ERE2.1Long-term storage of CO2 in geological systems: Results from laboratory studies
|Convener: Alexandra Amann-Hildenbrand | Co-Convener: Suzanne Hangx|
Subsurface flow of CO2 through saline and hydrocarbon reservoirs exhibits distinct phase behaviour, chemical reactivity, and petrophysical flow properties relative to other systems that have been extensively studied in the fields of petroleum engineering, groundwater hydrology, and contaminant transport. Experimental investigations are critical for the development of accurate simulations of CO2 flow and trapping in the subsurface. In this session, we seek contributions from investigations of the most pressing issues in the geologic storage of CO2 that are either conducted as a pure experimental or as a combined experimental/modelling study. Topics of interest include the following:
• (Multiphase) flow properties of CO2/brine/hydrocarbon systems in porous and fractured media.
• Fluid transport processes in tight lithologies (coupling between processes, i.e. viscous flow vs. diffusion; pure capillary controled flow vs. dilatancy induced flow)
• Interfacial properties of CO2/brine/hydrocarbon/rock systems.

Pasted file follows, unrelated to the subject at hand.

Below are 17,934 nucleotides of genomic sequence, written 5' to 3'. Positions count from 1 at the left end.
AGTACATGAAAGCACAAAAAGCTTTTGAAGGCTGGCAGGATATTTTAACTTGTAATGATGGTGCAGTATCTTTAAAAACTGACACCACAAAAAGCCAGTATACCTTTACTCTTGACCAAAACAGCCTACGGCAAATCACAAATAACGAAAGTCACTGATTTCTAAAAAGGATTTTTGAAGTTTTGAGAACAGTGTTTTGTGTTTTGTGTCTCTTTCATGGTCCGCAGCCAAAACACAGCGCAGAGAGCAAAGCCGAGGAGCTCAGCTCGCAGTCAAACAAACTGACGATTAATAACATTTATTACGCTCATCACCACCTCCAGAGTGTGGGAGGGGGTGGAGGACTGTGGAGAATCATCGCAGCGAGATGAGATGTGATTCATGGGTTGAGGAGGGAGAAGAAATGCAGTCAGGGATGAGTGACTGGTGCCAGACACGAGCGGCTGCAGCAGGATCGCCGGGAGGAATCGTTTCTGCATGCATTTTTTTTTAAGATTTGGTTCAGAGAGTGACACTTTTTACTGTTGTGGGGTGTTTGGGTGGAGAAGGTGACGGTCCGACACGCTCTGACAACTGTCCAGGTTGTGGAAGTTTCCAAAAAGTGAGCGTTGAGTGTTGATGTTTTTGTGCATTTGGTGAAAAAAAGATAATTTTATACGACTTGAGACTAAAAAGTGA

• Phase properties of CO2/brine/hydrocarbon systems.
• Geochemical processes and their impact on flow, phase behaviour, and storage security.
• Impact of CO2/fluid/rock interactions on rock mechanical properties
• Bridging scales from the pore to the Darcy to the basin scale.
• The impact of heterogeneity on flow and transport in geologic CO2 storage.
• Experimental parameterization and validation of models of flow and reactive transport for geologic CO2 storage.
• The use of analogue fluids and temperature/pressure conditions to study geologic CO2 storage.
• Studies from natural analogues for the storage of CO2 to investigate the long-term fate of CO2 in the subsurface.
• Novel experimental techniques for the observation of rock properties, flow, geochemical reaction, and transport for geologic CO2 storage.